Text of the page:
A Shared Quantum Rhythm
Systems that exhibit synchronization are ubiquitous in nature, from swarms of fireflies flashing in unison to pendulum clocks ticking together when hung from a shared beam. Now for the first time, researchers have observed the phenomenon at the quantum level. Their method of making quantum states pulse to a shared rhythm could, they say, be leveraged to synchronize remote nodes in a quantum communication network.
Quantum states are wave-like in nature and so have an inherent phase. The key to synchronization is to establish a fixed relationship among these phases. In 2018, researchers mathematically showed that the simplest system in which this could be achieved is one with three energy levels (see Viewpoint: No Synchronization for Qubits).
To test this idea, Arif Laskar of the Indian Institute of Technology in Kanpur and colleagues set up about a million rubidium atoms in the middle state of three hyperfine states with no particular phase relationship. They then fired a light pulse at the atoms, which stored the pulse in a superposition of these states. Upon retrieving the stored pulse, the researchers observed interference fringes that indicated that the phases of the atoms’ hyperfine states had synchronized.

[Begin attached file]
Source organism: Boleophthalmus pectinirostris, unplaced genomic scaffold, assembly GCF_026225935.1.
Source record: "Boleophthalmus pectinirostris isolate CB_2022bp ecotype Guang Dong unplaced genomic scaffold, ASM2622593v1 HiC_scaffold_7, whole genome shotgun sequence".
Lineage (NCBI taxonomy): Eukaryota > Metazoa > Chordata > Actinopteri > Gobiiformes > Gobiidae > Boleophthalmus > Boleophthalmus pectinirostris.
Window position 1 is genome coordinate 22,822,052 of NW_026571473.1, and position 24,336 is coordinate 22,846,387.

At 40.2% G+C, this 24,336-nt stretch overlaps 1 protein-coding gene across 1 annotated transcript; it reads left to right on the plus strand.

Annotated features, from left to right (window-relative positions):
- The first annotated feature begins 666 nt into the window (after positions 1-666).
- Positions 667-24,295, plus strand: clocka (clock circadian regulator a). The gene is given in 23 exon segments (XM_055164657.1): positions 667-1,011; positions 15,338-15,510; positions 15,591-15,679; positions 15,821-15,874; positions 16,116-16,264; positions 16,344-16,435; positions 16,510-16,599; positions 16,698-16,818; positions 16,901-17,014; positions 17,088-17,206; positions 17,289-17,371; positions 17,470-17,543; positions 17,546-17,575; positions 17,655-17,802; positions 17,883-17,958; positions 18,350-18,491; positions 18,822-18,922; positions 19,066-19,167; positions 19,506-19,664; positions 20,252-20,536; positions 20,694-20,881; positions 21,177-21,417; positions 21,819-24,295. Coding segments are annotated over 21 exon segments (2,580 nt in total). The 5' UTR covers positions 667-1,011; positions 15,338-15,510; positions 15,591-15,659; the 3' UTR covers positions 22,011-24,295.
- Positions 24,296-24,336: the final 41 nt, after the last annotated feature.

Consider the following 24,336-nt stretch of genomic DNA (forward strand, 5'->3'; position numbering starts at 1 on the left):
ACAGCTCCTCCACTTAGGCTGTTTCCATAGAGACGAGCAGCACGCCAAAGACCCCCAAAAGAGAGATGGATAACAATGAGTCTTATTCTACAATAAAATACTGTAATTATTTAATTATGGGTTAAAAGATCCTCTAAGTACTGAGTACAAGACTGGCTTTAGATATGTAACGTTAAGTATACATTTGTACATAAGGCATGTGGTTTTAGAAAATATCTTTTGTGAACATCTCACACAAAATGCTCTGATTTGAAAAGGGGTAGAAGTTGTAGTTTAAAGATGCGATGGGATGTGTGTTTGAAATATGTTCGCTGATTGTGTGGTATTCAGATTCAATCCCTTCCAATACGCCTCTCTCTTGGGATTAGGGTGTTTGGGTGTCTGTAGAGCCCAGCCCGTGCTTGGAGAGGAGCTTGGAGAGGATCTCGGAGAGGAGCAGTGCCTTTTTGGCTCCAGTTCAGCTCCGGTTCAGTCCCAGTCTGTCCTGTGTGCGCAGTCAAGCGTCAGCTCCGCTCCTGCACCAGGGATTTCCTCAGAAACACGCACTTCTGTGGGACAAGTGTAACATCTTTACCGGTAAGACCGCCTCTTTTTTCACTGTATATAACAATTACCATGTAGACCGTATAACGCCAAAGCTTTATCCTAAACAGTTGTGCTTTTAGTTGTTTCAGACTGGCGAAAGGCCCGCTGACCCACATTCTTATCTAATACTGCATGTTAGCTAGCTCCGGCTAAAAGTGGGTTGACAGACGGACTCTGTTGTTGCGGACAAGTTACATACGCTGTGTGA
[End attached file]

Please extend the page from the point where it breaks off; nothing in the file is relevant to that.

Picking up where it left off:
It’s unclear if the atoms influenced each other or responded individually, but the researchers say they were not simply forced by a periodic external impetus. Rather, the effect is similar to fireflies keeping time with a flashing LED or a pendulum matching a gentle tap on a wall. They also note that, contrary to intuition, engineered quantum decoherence somehow helped the synchronization. From here, they would like to look for collective effects, much like a swarm of synchronized fireflies generates new emergent patterns.
This research is published in Physical Review Letters.
Christopher Crockett is a freelance writer based in Arlington, Virginia.